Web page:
Miroslav Kouřil is a Czech football manager and former player. He is the manager of Třinec in the third-tier Moravian–Silesian Football League, his playing position was forward. Kouřil played in the Czechoslovak First League and Gambrinus liga, making over 100 league appearances between 1985 and 1994. Kouřil became the manager of FK Drnovice during the 2005–06 Czech 2. Liga, replacing Josef Mazura. Kouřil took over at FK Fotbal Třinec in September 2007. Kouřil enjoyed success in his first match as manager, defeating FC Tescoma Zlín in the second round of the 2007–08 Czech Cup, he moved to 1. HFK Olomouc during the 2008–09 Czech 2. Liga, replacing Josef Mucha after 18 matches of the season. Despite the club being relegated to the third-tier Moravian–Silesian Football League after finishing the season in 15th place, Kouřil signed a new contract in the summer. After just six games of the following season however, he was replaced by Petr Uličný. Kouřil returned to manage Třinec in May 2012

Ebbe Hertzberg

Ebbe Carsten Hornemann Hertzberg was a Norwegian professor and social economist. He was a legal historian and published several works in that field. Hertzberg was born at Holmestrand in Norway, he was the son of Johan Christian Linde Inger Horneman. He attended the University of Christiania. In 1868, he was awarded the Crown Prince's gold medal for a thesis regarding changes in Norwegian judicial institutions, he graduated as cand.jur. in 1870. He earned a travel scholarship and studied at Uppsala University from 1870. From 1872 to 1873, he studied under legal historian Konrad Maurer at the University of Munich, he was appointed professor of statistics and economics at the University of Christiania in 1877. He was a short-time government minister during April-June 1884 as a member of the Council of State Division in Stockholm. In 1886, Hertzberg moved away from Kristiania for a decade; this was motivated by a desire to focus on his research, but in reality he been pushed to resign by the university after admitting to being homosexual.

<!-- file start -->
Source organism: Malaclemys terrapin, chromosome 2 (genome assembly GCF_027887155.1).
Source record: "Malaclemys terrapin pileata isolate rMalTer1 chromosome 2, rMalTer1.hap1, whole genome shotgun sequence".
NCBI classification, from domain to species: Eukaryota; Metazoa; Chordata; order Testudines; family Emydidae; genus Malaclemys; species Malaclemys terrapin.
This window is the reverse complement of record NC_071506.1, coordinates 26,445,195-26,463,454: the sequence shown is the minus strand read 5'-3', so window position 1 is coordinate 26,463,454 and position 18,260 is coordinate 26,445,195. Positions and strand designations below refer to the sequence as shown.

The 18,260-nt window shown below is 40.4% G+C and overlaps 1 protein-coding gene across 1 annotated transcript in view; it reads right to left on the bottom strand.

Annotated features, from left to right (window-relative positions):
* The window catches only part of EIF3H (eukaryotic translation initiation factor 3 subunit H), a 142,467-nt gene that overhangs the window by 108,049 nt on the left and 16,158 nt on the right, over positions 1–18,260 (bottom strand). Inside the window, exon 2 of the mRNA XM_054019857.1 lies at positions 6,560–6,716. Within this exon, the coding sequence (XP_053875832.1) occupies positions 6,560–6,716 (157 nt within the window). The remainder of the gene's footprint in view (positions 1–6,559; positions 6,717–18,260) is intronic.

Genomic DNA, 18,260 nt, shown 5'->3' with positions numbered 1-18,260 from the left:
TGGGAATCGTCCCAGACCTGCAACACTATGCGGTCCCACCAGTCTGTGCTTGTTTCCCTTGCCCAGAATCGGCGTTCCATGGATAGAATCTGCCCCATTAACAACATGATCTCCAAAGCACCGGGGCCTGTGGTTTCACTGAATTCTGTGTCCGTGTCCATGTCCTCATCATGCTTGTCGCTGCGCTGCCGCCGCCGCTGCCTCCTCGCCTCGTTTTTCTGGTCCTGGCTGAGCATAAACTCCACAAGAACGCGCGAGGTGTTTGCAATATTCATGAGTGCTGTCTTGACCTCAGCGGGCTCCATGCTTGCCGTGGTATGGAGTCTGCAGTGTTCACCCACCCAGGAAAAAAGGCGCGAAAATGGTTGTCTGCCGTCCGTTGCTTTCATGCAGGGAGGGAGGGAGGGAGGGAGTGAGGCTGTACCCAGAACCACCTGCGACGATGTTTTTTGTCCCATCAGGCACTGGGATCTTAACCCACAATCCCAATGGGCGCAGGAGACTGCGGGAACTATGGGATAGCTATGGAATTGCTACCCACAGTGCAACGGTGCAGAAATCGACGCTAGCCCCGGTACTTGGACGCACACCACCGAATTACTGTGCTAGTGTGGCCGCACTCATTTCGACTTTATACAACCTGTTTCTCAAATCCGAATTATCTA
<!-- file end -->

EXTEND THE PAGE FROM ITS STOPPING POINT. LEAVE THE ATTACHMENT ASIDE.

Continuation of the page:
During his exile in Berlin, Holmestrand and Stockholm, he completed his greatest work, a glossary of historic Norwegian legal terms, Glossarium til Norges gamle love. In 1896, he returned to Kristiania where in 1903 he became director of Norges Hypotekbank and in 1906 he was appointed as an administrator in the National Archives. In 1901, he was awarded Knight 1st Class and in 1907 was decorated Commander of the Royal Norwegian Order of St. Olav. Grundtrækkene i den ældste norske proces Om kreditens begreb og væsen Glossarium til Norges gamle love Glossarium zu Norges gamle Love indtil 1387. Volltextversion auf CD-ROM eingeleitet u. mit e. Bibliographie versehen von Hans Fix. Saarbrücken: AQ-Verlag 2013. ISBN 978-3-922441-47-2